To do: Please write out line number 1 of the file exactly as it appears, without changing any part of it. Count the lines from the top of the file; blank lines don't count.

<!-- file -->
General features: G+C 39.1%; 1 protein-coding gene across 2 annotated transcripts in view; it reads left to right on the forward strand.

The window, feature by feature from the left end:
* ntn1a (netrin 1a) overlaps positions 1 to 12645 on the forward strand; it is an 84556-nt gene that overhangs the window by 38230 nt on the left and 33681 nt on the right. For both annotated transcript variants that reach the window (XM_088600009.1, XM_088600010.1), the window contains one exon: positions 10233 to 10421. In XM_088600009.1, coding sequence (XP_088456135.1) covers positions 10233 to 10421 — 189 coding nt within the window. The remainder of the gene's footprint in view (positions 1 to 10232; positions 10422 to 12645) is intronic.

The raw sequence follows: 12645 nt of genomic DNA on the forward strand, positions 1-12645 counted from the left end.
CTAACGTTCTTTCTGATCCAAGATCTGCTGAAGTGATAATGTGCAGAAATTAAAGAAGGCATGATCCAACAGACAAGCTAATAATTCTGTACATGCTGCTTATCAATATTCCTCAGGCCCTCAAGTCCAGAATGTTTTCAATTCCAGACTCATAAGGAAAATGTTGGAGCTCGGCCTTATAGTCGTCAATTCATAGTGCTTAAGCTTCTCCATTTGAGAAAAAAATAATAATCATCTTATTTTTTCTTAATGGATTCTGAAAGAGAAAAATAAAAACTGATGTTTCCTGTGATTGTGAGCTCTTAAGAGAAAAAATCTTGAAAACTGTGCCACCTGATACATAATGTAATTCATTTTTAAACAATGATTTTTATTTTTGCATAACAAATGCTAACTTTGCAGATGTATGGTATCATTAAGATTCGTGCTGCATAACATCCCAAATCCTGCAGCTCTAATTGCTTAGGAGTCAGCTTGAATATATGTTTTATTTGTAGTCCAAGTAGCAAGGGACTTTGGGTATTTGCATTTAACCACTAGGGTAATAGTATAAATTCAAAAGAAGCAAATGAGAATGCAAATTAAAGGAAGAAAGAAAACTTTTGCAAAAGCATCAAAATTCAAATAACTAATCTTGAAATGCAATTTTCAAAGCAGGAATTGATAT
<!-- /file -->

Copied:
General features: G+C 39.1%; 1 protein-coding gene across 2 annotated transcripts in view; it reads left to right on the forward strand.